Derwood
Wherever you go, there you are
Premium
join:2003-01-21
Dayton, OH
Reviews:
·Dish Network
·Time Warner Cable
reply to urbanriot

I just had my old AC unit replaced a couple of months ago.
The old unit was 21 years old and about 8 seer. It was replaced with a 14 seer unit.
The heatwave this week really put it to the test. If the old unit had been in place, it would not have been able to keep up. The temp would have been 5-6 degrees higher in the house until midnight. The new one worked flawlessly this week. Never saw the temp go above 73 once.
This is the first time it's really been hot enough to really test it since it was installed, so I'm not sure yet how it will affect the electricity bill. If the old unit had run all day, my bill would be in the $350-375 range for the month.

Here in Ohio, summers are much warmer, and theres usually a lot of humidity. So, the cost of getting the replacement was worth it to me.


slyphoxj

join:2002-06-23
Brook Park, OH
Reviews:
·ObiVoice
·WOW Internet and..
·magicjack.com
·Callcentric
reply to urbanriot

I've got an older (made in June 1994) Rheem unit that sort of looks like the OP's, but is smaller (I think it's only a 2-ton?). It has a "Scroll Inside" (or something like that) decal in the middle of the fan area. It's definitely low on refrigerant. It's behind my house, but I'd like to move it to the side if my city won't give me any grief about doing so... or just replace it considering what the cost of moving and adding refrigerant would be? I vaguely remember my neighbor (or someone) telling me that, about 20 years ago, my city required that central A/C unit be placed behind the house instead of beside.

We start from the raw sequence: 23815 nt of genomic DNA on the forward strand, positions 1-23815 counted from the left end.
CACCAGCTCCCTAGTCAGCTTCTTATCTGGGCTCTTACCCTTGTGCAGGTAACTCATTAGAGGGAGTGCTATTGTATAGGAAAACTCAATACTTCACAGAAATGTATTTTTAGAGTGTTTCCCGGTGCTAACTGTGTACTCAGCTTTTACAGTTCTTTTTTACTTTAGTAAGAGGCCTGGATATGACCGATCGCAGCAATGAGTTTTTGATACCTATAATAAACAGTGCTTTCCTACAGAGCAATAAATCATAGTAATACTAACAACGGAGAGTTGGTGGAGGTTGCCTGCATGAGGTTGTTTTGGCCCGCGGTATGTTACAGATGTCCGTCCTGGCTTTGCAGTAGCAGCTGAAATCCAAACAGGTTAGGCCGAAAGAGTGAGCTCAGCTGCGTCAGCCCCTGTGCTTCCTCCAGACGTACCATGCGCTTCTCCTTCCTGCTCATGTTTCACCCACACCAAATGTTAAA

I have a 4 bedroom, 2 bath, 1131 square foot bungalow with full basement built in 1956... I wonder if a 2 ton unit is just simply too small? It hardly cools my upstairs... I have a 5,000 BTU/h window unit to keep me cool in my upstairs bedroom at night.

My furnace is a newer (about 5 years old) Weather King gas unit. It looks like they used the old evaporator coils with the new furnace... I wonder if the coils and outside unit can be replaced and used with the existing furnace?


gordom

join:2006-06-14
Antelope, CA

1 recommendation

reply to urbanriot

another option is check if there is enough insulation in the attic to keep the cold in.